Restaurant News & Reviews

How Filthy Food is raising the bar on cocktail garnishes

Ralph Singer with his son, Daniel Singer at the Broken Shaker cocktail bar in Miami Beach with olives from Filthy Food. The company’s premium cocktail garnishes add a creative twist to drinks.
Ralph Singer with his son, Daniel Singer at the Broken Shaker cocktail bar in Miami Beach with olives from Filthy Food. The company’s premium cocktail garnishes add a creative twist to drinks. ctrainor@miamiherald.com

Can an actor formerly with the Royal Shakespeare Company run a food company?

“I’ve read Glengarry Glen Ross enough times. What else do you need to know? Always be closing.”

Or so Daniel Singer thought.

The British actor moved to Miami from London with a young family and wanted to start a business. He took the reins of a Miramar pickle company in 2004 and then in 2005 joined on to help run a meat company owned by his father. Singer had some success with expansion, but the passion just wasn’t there.

That is, until he had the idea to create a specialized company that focused on the cocktail niche.

The family sold National Deli (which had purchased the pickle company) and his father, Ralph Singer, a serial entrepreneur on both sides of the pond in textiles, child care, real estate and food companies, quickly signed on as a co-founder with the new venture. “It’s a gem of an idea that just needed a little polish,” Ralph said.

The idea for Filthy Food, a company with a line of cocktail pickles, olives, onions and cherries, was germinating as the current craft cocktail movement began to pick up steam. Growing up in an entrepreneurial family, it wasn’t difficult for Daniel to talk his documentary filmmaker brother, Marc Singer, into joining the company. “If you are an entrepreneur, it’s in you,” Daniel said. Together, they embarked on a two-year pilgrimage of olives in the name of research.

If you are an entrepreneur, it’s in you.

Daniel Singer of Filthy Food

Did you know there are more than 200 varieties of cultivatable olives?

The proper olive is important, but the fermentation process is key — the ones on the market reeked of salt and oil, Daniel said. (Ever notice the little pool of oil on the top of your martini?) Filthy Food developed a proprietary fermentation process, and with samples in the back of their car, the brothers drove around New York pitching Filthy.

The big challenge: “To get people to care about something they didn’t think they needed to care about,” Daniel said. Bar olives and the like were thought of as commodities; Filthy is essentially creating a new category, he said.

In March 2010, they launched the Filthy Pickle, a cocktail pickle-olive garnish, at a trade show in Las Vegas. Let’s let the website for Filthy, “the world’s sexiest drink garnish,” describe it: “A beautiful, fleshy, seductive olive is the perfect place to put a firm, Filthy little pickle.” There are also descriptions for varieties of olives, cherries and onions. The big goal, Daniel said, is to become the most recognizable cocktail garnish company in the world. The W hotel on South Beach was the company’s first South Florida customers.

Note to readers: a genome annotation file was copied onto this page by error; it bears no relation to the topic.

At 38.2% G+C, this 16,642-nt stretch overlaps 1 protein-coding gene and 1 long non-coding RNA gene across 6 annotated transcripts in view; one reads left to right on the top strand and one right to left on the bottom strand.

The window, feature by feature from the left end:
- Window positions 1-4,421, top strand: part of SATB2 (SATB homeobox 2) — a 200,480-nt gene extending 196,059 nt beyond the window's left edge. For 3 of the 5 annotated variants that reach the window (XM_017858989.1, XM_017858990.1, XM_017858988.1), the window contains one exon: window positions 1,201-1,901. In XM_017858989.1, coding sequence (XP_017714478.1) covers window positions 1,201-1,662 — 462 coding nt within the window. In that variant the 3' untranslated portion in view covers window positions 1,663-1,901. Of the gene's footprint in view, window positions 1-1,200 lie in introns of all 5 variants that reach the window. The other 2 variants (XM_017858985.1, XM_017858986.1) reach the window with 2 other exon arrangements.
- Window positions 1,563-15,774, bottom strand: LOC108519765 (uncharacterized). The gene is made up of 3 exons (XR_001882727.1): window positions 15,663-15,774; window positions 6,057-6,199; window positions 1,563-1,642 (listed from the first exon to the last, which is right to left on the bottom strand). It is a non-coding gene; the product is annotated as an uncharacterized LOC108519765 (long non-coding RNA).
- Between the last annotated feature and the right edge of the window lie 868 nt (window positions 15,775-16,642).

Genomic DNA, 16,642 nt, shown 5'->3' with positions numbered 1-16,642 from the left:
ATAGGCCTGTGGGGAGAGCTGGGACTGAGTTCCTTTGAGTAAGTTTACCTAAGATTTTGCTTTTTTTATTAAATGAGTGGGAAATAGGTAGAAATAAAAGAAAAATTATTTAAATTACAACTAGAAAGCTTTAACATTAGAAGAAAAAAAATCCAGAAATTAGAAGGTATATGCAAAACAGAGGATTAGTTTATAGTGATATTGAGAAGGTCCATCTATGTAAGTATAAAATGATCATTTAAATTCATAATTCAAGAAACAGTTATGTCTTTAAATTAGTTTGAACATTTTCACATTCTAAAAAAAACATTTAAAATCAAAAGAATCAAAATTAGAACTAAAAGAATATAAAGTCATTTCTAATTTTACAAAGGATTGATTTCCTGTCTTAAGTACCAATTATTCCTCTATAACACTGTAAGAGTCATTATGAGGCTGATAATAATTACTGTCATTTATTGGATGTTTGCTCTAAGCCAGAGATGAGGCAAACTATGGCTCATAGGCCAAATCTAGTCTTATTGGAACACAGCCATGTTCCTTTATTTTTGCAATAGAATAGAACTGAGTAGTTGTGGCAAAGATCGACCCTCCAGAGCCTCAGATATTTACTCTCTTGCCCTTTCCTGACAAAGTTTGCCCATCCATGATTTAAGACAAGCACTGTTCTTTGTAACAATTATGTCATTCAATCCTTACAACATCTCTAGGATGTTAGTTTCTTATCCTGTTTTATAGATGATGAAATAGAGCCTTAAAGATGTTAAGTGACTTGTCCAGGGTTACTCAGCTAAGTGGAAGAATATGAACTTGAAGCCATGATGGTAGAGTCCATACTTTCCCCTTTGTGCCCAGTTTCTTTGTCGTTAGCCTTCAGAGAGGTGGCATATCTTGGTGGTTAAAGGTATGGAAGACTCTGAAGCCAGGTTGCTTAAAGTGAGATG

Although Filthy Food has always been headquartered here, the company last year consolidated its manufacturing from Chicago and New York to a 40,000-square-foot factory and headquarters in Miami Gardens refurbished to meet Filthy’s high production standard, said Daniel.

Filthy Food last year consolidated its manufacturing from Chicago and New York to a 40,000-square-foot factory and headquarters in Miami Gardens.

Today the company is 30 people strong, and Filthy’s products are shipped to all 50 states through liquor distributors and are served in cocktails in local places such as the Melting Pot, Yardbird, Ruth’s Chris Steak House, Soho House, Juvia, Broken Shaker and Sweet Liberty as well as Total Wine & More, ABC Fine Wine & Spirits, and on filthyfood.com. It’s on Carnival and Royal Caribbean cruise ships, too. “If they care about quality, Filthy is behind the bar,” Singer said in his best “Glengarry Glen Ross” mode.

Daniel handles branding and business development, while Marc, whose 2000 documentary “Dark Days” won awards at Sundance, runs operations. “I never regretted even for one day my massive career change,” Marc said. Their father, Ralph, a managing member for the company, describes himself as the rudder that keeps them on course. Also involved as an investor and full partner is actor and friend Josh Lucas, who has starred in movies such as “American Psycho,” “Sweet Home Alabama” and “A Beautiful Mind.” Said Daniel: “There’s the Josh that everybody sees on TV or in movies and there is the Josh that will be in New York with Marc getting boxes out the door.” Lucas has also helped with connections, such as getting Filthy on “Late Night with Jimmy Fallon.”

Best-sellers in liquor stores are the blue-cheese-stuffed olives, Daniel said. In bars and restaurants, because of the resurgence of American whiskey, black cherries are most popular (Daniel prefers them in the Classic Manhattan). Try Filthy Peppers with tequila or in a Bloody Mary.

And the original pickle? “The brand is unexpected and joyful, and the Filthy Pickle embodies that,” Daniel said. “It’s a real surprise in martinis or Bloody Marys.”

Nancy Dahlberg: 305-376-3595; @ndahlberg

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